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Don’t think your bike needs insurance? Be ready to cough up crores

Did you know if for some reason an accident were to occur and a two-wheeler rider were to cause death or grievous injury to a third party, the amount he or she could be liable to pay could run into crores of rupees.

June 26, 2018 / 05:56 PM IST

Tapan Singhel

India moves on two wheelers. If you were to look at last year’s numbers, it ranked as the biggest market for two wheelers in the world. 17.7 million of them were sold here last year, while China trailed at 16.8 million units. Although the sales volumes in cities have been consistent, large scale road-construction projects are leading to a pick-up in sales volumes in the earlier under-penetrated smaller towns and villages.

Efficient public transport is still a work in progress in many locations across the country and this coupled with increased traffic has meant that two wheelers have become one of the best and most convenient mode of transport. The increase of leisure riding and demand for sports bikes is on the rise, further fueling the demand.

One must not forget that this mode of transport has its own cons as well. Safety is a concern on two wheelers, even more so than four wheelers. Awareness of helmet usage in the country is not the best, and somehow majority of the riders don’t feel comfortable wearing one. Now this is quite unfortunate if you look at the stats related to motorcycle accidents. About 28, two-wheeler riders died daily on Indian roads for not wearing helmets.

This is for the first time that police and transport departments in states have captured data on deaths caused due to non-wearing of helmet. States have reported that one of every five bike occupants who died in crashes was not wearing helmet. It is unfortunate that many young people are dying in road accidents, as this is the age category, where majority of the two-wheeler usage happens.

This should be enough to make usage of helmet compulsory, but the unfortunate reality is that this is not the case in most states in India. Efforts to enforce this rule in certain states has been met with resistance by the citizens for various reasons. Helmets are a must, and there are no two ways about it. In fact, a study by the United Nations last year had estimated wearing an appropriate helmet improves chances of survival of bikers by 42 percent.


If creating laws to make something compulsory truly worked, all two-wheelers on Indian roads would be insured, as it is mandatory. Unfortunately, the reality is diametrically opposite. On an average the number of insured vehicles plying on the road is just a meagre 30 percent, the remaining 70 percent of all others are uninsured.

Most people only buy a policy at the time of purchase, as it is an absolute must to get the vehicle registration and delivery done. Post this the usual excuse is that they forget to get it done or that it is too much of a hassle or even an unnecessary expense etc.

The guilt of such carelessness only dawns upon them when they are either caught by the police and asked to produce their insurance copy or when they meet with an accident. Even in the latter scenario they are okay to absorb the cost of repair as and when it happens, because the typical mindset is that of, 'I will not meet with an accident' and if it were to happen, fate is used as the go to fall back mechanism. While this might work for the own damage part of a policy, people forget that third party liability insurance is compulsory for a reason.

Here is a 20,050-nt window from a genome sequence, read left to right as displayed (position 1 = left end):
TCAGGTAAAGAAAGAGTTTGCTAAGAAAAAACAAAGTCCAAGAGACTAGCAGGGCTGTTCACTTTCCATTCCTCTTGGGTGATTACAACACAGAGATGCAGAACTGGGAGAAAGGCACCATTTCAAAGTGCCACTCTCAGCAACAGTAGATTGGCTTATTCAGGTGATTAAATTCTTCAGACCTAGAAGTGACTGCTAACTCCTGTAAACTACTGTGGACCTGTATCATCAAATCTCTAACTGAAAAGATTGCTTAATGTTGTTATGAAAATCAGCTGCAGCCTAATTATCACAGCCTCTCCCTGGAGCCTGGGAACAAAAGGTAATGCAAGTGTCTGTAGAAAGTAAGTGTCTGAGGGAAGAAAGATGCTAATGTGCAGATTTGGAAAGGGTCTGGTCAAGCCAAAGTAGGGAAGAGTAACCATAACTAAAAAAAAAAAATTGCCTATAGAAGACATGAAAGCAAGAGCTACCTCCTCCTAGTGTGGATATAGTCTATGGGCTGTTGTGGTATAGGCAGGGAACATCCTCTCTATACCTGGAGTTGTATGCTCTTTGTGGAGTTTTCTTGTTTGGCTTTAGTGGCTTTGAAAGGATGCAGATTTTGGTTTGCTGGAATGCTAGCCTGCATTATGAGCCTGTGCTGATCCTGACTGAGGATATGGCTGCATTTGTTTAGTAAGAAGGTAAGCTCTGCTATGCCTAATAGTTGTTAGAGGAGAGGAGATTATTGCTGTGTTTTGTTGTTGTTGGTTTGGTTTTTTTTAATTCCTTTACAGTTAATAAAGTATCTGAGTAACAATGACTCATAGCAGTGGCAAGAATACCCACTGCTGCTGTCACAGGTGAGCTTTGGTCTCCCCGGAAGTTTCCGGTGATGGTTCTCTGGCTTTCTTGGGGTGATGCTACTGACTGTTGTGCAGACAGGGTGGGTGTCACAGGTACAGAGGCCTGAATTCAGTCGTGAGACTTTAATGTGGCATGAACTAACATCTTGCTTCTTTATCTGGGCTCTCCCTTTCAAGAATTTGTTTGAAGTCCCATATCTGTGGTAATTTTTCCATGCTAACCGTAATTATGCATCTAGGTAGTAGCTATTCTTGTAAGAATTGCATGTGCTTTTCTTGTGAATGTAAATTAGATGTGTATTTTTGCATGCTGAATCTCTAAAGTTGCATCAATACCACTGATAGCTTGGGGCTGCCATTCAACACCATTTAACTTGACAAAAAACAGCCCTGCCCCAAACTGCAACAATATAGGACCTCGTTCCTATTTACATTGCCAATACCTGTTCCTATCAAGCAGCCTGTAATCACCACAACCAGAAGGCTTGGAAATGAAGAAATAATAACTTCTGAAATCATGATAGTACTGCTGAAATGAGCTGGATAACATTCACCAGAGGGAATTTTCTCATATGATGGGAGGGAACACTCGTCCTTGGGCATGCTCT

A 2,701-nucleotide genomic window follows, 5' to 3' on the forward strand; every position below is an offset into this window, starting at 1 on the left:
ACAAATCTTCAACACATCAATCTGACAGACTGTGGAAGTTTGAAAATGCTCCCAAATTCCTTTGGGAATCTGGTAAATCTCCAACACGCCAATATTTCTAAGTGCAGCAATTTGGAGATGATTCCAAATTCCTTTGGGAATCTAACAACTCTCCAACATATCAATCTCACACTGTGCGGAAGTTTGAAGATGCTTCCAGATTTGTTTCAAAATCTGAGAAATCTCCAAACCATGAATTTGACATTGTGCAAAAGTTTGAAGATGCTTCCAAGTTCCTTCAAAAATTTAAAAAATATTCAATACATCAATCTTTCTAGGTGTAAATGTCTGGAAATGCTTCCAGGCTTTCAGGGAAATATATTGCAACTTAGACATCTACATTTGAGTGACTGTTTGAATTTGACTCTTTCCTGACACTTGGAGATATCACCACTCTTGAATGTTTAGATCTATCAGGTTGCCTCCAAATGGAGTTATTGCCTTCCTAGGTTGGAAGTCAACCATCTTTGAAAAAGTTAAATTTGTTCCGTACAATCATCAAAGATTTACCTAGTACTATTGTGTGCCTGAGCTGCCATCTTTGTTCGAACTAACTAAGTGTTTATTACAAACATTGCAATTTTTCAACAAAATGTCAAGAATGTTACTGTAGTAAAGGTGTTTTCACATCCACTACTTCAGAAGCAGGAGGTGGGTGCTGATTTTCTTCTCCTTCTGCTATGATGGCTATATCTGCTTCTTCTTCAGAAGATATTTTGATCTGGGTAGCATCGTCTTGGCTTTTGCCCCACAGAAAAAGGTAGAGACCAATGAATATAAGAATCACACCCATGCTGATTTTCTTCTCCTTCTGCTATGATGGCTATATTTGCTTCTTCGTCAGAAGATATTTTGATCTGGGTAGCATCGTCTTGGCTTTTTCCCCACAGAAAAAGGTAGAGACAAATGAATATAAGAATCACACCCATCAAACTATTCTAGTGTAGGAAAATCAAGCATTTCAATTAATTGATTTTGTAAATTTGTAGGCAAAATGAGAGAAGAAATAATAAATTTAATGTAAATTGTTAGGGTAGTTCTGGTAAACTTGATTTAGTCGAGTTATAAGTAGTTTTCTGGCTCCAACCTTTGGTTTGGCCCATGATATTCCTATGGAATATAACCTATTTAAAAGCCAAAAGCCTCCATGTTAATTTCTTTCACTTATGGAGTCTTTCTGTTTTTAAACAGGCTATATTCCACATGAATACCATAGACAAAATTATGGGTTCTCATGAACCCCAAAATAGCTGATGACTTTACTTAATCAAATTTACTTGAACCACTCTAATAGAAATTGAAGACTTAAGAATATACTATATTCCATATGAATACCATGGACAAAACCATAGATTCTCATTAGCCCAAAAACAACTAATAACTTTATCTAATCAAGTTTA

Did you know if for some reason an accident were to occur and a two-wheeler rider were to cause death or grievous injury to a third party, the amount he or she could be liable to pay could run into crores of rupees. It could destroy a person and their family not just mentally, but also drain them out financially, where a situation of selling precious assets might arise, just to pay the compensation.

If this wasn’t enough, as per the Motor Vehicle Act, driving a vehicle without third-party insurance cover can result into a fine of up to Rs 1,000 or imprisonment up to three months or even both. And all this for what? Saving premium on a two-wheeler insurance which is less than the cost of a cup of tea that you have daily? There is no excuse for not getting an insurance policy for your two wheeler.

For those who forget to renew their insurance, there are now long-term products available for your bike insurance. To cut the hassles of yearly renewals some of the insurers now have introduced long-term insurance policies, whereby you can insure your two wheeler for up to three years at one go, be it third party or comprehensive.

These policies are convenient as they eliminate the need for annual renewals and insulate the customer from any hike in premium for three years. Very soon options to insure up to five years will be available as per the recommendations by the insurance regulator.

It is often said that four wheels move the body, but two wheels move the soul. Most people are attracted to two wheelers because of the sheer convenience, price and cost of operation, whilst others are lured by its pure feeling of thrill, adrenaline and the need for speed. Whatever be your reason, wear a helmet.

You might be a good rider but accidents are not always your fault, and stay secured, get insured, the financial security that an insurance policy offers you comes at a very cheap price as compared to the hassles that your uninsured motor bike may unleash upon you.

The writer is MD & CEO, Bajaj Allianz General Insurance
Moneycontrol Contributor
first published: Jun 26, 2018 05:56 pm

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